"<Your detection Rule UUID>"
          ],
          "alertConfig": {
               "email": {
                    "address": "<Your Email Address>"
               }
          }
     },
     "requestMetadata": "scan of parquet file"
}
'

In the above sequence of curl invocations, we upload the file and then initiate the file scan with a policy that uses pre-configured detection rule as well as an alertConfig that send the results to an email address.

Note that results you receive in this case will be an attachment with a JSON payload as follows:

{
   "errors":null,
   "findingsPresent":true,
   "findingsURL":"https://files.nightfall.ai/18b8b6b8-59c9-4891-9f92-9c357acc19cd.json?Expires=1655306887&Signature=ASDFcCfQpEush3QrWmdZX9A9RePQjNHZTfRkBlgPwdPf~RcNnPYgYzt3G4AAzkI8IDbUdc4CzBbAROTx0oYOtNODCTdoKHKB7Q0a7~hzRNx3BHYHH1msdhkS1qTl3z82RCh6DZi~nk~Oa~yt-XZvAf3ui4MyNU0wyfqjbKO9o79Ec9YWqMdUmTOP1Ss39YmA71e6ky0VOdjdN4baoQV5VElTQ1rHrkdgYHz-95Dnzd3YK3IxGQR92AU7KA3X-rrcmpIJwMUIJSsl8~or0WIg5ar4U9Ood1BFSE~GmlQsKclEo1LEaX2KclWaQtjmN9~3IQnxOmkhPeAhEt-5n~Hbug__&Key-Pair-Id=ASDFOPZ1EKX0YC",
   "requestMetadata":"scan of go sdk for URLs sdk",
   "uploadID":"18b8b6b8-59c9-4891-9f92-9c357acc19cd",
   "validUntil":"2022-06-15T15:28:07.86163221Z"
}

The findings themselves will be available at the URL specified in findingsURL until the date-time stamp contained in the validUntil property.

When parquet files are analyzed, as with other tabular data, not only will the the location of the finding be shown within a given byte range, but also column and row data as well.

Below is a SQL script small table of generated data containing example personal data, including phone numbers and email addresses.

DROP TABLE IF EXISTS `myTable`;

CREATE TABLE `myTable` (
  `id` mediumint(8) unsigned NOT NULL auto_increment,
  `name` varchar(255) default NULL,
  `phone` varchar(100) default NULL,
  `email` varchar(255) default NULL,
  `address` varchar(255) default NULL,
  `postalZip` varchar(10) default NULL,
  `region` varchar(50) default NULL,
  `country` varchar(100) default NULL,
  `alphanumeric` varchar(255),
  `text` TEXT default NULL,
  PRIMARY KEY (`id`)
) AUTO_INCREMENT=1;

INSERT INTO `myTable` (`name`,`phone`,`email`,`address`,`postalZip`,`region`,`country`,`alphanumeric`,`text`)
VALUES
  ("Malcolm Mcgee","1-831-777-4886","[email protected]","109-1617 Augue Av.","873766","Delta","Ukraine","HPJ88FSI6HJ","in faucibus orci luctus et ultrices posuere cubilia Curae Phasellus"),
  ("Harrison Dudley","(645) 987-7967","[email protected]","P.O. Box 311, 4823 Odio Street","81398-37524","Nordland","Germany","INL95CND6TF","egestas nunc sed libero. Proin sed turpis nec mauris blandit"),
  ("Driscoll Callahan","1-598-623-3631","[email protected]","689-226 Eu St.","4534 JV","California","Chile","QQI55BTP0CS","velit dui, semper et, lacinia vitae, sodales at, velit. Pellentesque"),
  ("Anne Rollins","(558) 943-1159","[email protected]","5361 Enim, Street","176814","Minas Gerais","Brazil","EVO25RST5RM","cursus vestibulum. Mauris magna. Duis dignissim tempor arcu. Vestibulum ut"),
  ("Noah Townsend","(514) 311-3416","[email protected]","797-7375 Consectetuer Ave","5177","Tây Ninh","Chile","CNG87EJF4EK","libero at auctor ullamcorper, nisl arcu iaculis enim, sit amet");

Below is an example finding when a scan is done of the resulting parquet exported to S3 where the Detection Rule use Nightfall's built in Detectors for matching phone numbers and emails. In this example shows a match in the 1st row and and 4th column. This is what we would expect based on our table structure.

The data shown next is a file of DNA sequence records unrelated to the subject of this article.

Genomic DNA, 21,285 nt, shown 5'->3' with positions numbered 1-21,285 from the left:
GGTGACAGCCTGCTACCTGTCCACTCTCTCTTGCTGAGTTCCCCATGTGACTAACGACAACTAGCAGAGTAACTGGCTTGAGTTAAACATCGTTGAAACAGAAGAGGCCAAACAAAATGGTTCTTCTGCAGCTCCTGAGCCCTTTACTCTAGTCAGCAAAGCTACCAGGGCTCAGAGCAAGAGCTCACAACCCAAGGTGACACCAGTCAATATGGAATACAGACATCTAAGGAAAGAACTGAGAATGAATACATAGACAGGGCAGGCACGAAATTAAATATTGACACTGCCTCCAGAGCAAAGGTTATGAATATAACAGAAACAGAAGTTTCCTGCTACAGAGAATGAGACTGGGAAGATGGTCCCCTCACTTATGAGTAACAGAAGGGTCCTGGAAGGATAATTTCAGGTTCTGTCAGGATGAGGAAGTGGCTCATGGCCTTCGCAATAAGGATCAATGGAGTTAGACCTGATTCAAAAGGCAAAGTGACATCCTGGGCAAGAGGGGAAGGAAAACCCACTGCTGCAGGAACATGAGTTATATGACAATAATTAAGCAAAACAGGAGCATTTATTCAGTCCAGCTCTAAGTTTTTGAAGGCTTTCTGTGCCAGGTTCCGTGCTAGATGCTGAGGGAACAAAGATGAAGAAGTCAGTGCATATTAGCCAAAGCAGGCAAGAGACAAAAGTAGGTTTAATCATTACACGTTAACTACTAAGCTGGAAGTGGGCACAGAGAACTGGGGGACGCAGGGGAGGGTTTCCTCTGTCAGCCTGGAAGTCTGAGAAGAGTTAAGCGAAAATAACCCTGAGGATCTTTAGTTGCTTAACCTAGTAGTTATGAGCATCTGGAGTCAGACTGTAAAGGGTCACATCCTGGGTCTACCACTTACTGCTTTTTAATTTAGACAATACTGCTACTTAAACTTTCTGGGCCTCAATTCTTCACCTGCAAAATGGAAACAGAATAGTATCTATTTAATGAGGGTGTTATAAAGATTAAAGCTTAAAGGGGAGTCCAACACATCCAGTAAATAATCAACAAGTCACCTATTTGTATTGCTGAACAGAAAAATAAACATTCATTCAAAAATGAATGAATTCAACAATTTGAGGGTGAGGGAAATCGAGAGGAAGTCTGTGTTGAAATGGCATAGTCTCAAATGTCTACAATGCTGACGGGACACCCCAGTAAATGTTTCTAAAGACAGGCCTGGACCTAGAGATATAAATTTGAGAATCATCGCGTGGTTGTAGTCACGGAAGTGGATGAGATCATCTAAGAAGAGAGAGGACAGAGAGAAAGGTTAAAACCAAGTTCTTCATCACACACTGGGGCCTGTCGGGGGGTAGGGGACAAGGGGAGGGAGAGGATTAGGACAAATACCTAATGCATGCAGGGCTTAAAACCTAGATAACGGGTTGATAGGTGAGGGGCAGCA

{
   "findings":[
      {
         "detector":{
            "id":"89f810aa-64a5-4269-b0a0-110d250d55ee",
            "name":"email address"
         },
         "finding":"[email protected]",
         "confidence":"LIKELY",
         "location":{
            "byteRange":{
               "start":36,
               "end":51
            },
            "codepointRange":{
               "start":36,
               "end":51
            },
            "lineRange":{
               "start":1,
               "end":1
            },
            "rowRange":{
               "start":1,
               "end":1
            },
            "columnRange":{
               "start":4,
               "end":4
            },
            "commitHash":""
         },
         "matchedDetectionRuleUUIDs":[
            "950833c9-8608-4c66-8a3a-0734eac11157"
         ],
         "matchedDetectionRules":[
            
         ]
      },

Likewise it also finds phone numbers in the 3rd column.

{
         "detector":{
            "id":"d08edfc4-b5e2-420a-a5fe-3693fb6276c4",
            "name":"Phone number",
            "version":1
         },
         "finding":"514) 311-3416",
         "confidence":"POSSIBLE",
         "location":{
            "byteRange":{
               "start":814,
               "end":827
            },
            "codepointRange":{
               "start":814,
               "end":827
            },
            "lineRange":{
               "start":5,
               "end":5
            },
            "rowRange":{
               "start":5,
               "end":5
            },
            "columnRange":{
               "start":3,
               "end":3
            },
            "commitHash":""
         },
         "matchedDetectionRuleUUIDs":[
            "950833c9-8608-4c66-8a3a-0734eac11157"
         ],
         "matchedDetectionRules":[
            
         ]
      }

You may also use our tutorial for Integrating with Amazon S3 (Python) to scan through the S3 objects.

For more information please see the Amazon documentation Exporting DB snapshot data to Amazon S3